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1882-h Double Die, A New Find For Me.

 
 
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Valued Member

United States
172 Posts
 Posted 04/18/2016  02:52 am Show Profile   Bookmark this topic Add yontan to your friends list Get a Link to this Message
*** Edited by Staff to remove YELLING. All capital letters is the internet version of yelling. Please don't do it in titles or posts. ***

I received this in the mail, thinking it was simply an 1882-H. When I looked closer, it proved to be a double die - just a little different than the big one, but in fantastic condition. I'd appreciate anyone's thoughts about this coin.









Pillar of the Community
United States
2546 Posts
 Posted 04/18/2016  06:16 am  Show Profile   Bookmark this reply Add okiecoiner to your friends list Get a Link to this Reply
You have an 1882 Obv 2/1. There were 3 different 2/1 dies for 1882. One(the type 1) was a 2/1 with no doubling in Canada or regina, but it had a repunched (minor) N in Regina. The type 2 had minot doubling in Cananda and Regina, but the denticles between Victoria and Canada are well offset. That is the one that you hvave. The type 3 is the heavy punch doubling on p.314 in the 2011 Charlton. The type 2 we didn't put in the book .. just the regular type 1 and the type 3. Nice find.
Valued Member
United States
172 Posts
 Posted 04/19/2016  01:44 am  Show Profile   Bookmark this reply Add yontan to your friends list Get a Link to this Reply
Since the type 1 - ordinary- is included, and the type 3 - extraordinary - is included, will the type 2 also be included at some future time? I have to reason that type 2 is also pretty scarce, and must command much more of a premium than type 1. Thank you for the information.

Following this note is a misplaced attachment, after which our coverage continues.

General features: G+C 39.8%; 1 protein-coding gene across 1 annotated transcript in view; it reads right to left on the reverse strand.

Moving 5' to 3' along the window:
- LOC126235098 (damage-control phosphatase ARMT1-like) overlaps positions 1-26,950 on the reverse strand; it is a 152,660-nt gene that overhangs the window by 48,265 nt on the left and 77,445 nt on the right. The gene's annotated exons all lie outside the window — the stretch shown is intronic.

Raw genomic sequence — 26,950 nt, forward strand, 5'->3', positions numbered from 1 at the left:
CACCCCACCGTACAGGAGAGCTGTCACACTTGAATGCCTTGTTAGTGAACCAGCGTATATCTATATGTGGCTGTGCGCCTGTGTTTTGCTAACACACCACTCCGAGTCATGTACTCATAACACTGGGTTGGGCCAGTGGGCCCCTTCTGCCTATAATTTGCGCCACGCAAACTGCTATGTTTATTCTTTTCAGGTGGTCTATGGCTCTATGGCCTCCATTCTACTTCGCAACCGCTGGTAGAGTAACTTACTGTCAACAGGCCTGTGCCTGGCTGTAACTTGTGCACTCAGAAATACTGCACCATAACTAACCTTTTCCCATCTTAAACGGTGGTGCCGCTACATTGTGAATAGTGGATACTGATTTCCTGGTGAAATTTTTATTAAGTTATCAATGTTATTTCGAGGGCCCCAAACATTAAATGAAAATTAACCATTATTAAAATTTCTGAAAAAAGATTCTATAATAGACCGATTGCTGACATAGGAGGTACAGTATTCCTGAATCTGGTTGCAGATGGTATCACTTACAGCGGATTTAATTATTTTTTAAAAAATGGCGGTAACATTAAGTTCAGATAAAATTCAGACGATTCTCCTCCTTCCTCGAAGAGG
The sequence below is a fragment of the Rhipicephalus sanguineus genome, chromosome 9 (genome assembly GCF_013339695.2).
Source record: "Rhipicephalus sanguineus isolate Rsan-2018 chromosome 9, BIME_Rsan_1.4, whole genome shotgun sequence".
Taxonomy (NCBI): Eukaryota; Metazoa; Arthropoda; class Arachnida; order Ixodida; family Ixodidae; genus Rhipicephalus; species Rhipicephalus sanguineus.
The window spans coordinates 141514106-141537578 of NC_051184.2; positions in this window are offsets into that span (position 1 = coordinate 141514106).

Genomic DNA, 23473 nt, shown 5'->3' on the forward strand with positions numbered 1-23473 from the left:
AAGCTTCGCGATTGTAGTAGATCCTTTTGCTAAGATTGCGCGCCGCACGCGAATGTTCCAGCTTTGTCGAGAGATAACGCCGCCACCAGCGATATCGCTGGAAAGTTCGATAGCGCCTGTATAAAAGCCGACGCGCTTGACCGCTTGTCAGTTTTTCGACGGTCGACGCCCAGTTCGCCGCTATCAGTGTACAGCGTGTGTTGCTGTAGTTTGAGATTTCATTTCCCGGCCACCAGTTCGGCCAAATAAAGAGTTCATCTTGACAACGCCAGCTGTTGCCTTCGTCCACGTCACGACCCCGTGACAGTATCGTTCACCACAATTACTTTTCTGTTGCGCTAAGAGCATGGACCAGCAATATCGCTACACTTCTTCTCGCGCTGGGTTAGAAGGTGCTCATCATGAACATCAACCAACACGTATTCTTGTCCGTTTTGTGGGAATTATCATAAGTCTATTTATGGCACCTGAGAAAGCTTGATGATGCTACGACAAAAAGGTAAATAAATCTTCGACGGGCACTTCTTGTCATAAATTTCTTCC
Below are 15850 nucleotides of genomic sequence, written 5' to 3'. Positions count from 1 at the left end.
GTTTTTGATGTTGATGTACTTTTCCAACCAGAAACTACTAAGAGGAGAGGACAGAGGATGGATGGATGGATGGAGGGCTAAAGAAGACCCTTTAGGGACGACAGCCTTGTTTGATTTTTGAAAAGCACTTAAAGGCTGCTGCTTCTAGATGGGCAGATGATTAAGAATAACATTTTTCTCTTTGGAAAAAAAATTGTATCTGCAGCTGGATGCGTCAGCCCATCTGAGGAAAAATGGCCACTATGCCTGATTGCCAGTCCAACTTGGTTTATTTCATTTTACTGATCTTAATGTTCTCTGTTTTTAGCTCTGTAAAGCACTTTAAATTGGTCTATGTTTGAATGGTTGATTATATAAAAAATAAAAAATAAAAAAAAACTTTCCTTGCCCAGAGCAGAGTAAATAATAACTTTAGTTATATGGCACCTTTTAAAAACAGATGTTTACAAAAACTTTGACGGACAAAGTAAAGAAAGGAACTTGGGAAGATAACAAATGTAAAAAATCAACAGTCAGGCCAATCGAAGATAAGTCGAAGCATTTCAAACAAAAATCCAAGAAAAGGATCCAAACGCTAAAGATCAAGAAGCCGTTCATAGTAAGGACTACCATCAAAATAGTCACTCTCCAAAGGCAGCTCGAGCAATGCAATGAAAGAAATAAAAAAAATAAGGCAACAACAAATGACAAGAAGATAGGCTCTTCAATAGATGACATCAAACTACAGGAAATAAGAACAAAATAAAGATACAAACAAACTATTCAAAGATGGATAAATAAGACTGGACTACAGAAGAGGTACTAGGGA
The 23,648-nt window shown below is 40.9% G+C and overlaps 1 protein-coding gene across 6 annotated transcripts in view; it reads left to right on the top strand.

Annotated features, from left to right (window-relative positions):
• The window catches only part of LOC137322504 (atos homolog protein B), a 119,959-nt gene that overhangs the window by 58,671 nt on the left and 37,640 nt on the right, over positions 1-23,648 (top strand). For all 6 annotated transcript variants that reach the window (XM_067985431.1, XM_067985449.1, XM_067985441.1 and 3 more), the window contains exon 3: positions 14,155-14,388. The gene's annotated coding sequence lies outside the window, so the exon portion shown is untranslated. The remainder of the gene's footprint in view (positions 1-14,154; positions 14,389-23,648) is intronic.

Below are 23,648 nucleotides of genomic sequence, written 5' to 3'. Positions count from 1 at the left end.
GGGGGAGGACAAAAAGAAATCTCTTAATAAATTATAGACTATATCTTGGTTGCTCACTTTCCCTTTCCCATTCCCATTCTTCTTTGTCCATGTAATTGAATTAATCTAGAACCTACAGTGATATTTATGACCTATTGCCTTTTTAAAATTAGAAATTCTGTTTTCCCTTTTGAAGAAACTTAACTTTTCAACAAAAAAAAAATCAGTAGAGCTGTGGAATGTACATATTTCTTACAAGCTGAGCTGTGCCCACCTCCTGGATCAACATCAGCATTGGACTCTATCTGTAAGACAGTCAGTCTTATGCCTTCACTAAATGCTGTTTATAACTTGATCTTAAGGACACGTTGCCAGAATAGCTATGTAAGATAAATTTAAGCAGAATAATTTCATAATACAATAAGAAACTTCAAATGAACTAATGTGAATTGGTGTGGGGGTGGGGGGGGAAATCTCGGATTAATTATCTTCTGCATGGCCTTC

Pillar of the Community
Canada
1403 Posts
 Posted 04/19/2016  02:43 am  Show Profile   Bookmark this reply Add canadian-varieties to your friends list Get a Link to this Reply
It will be included in my book.

Wonderful coin. Congratulations on the find.
Pillar of the Community
United States
2546 Posts
 Posted 04/19/2016  07:43 am  Show Profile   Bookmark this reply Add okiecoiner to your friends list Get a Link to this Reply
Yes, it is fairly scarce, but easier to find than the type 3. If we had included it in a book now, we would have assigned a multiple of 20-25 or about the scarcity of a DP#3 or #4, but less than an 1884 Obv 1. When we wrote the variety section for the 2011 Charlton, we placed a "premium" value or multiplier for each of the specific, listed, varieties over the value of a "normal" one. The $$ value of that variety was then extrapolated and compared to the retail price of an 1858 generic large cent in VF-20. In other words, how would the price/scarcity assigned to the variety compare to the cost of a VF-20 1858.

Charlton took our "multiple" and blanket used it for every listed grade for a normal coin in the front of the book... not a great way to set a value, but we were starting from scratch and this was the first time that collectors had produced a "variety" section rather than dealers/TPG's. It is now 5 years since the 2011 was published and true retail values have migrated more to realistic values rather than guesses. Our initial estimates have proven pretty acurate, with a few falling and some rising ... but you never see the same "multiple" applied across every grade in "Trends" or elsewhere.

Since a normal F-12 1882 Obv 1 Trends at $9, a guessed full retail of 20X would be $180 ... at 30X would be $270. Since you can usually find any coin listed in Trends at 70% of what's down on paper, your coin would guesstimate at $130-$200. If you want to see the "multiples" that we used when the 2011 was published, look on p.266-267 in the last column ... most people don't even know that it is there.
Edited by okiecoiner
04/19/2016 07:55 am
Valued Member
United States
256 Posts
 Posted 04/19/2016  12:23 pm  Show Profile   Bookmark this reply Add JHax to your friends list Get a Link to this Reply
Trying to figure out theoretical prices for "new" items is always a pain in the neck and difficult at best. Overall, Okie, you and your cohorts did very well and we all owe you our appreciation.
Pillar of the Community
United States
2546 Posts
 Posted 04/19/2016  4:15 pm  Show Profile   Bookmark this reply Add okiecoiner to your friends list Get a Link to this Reply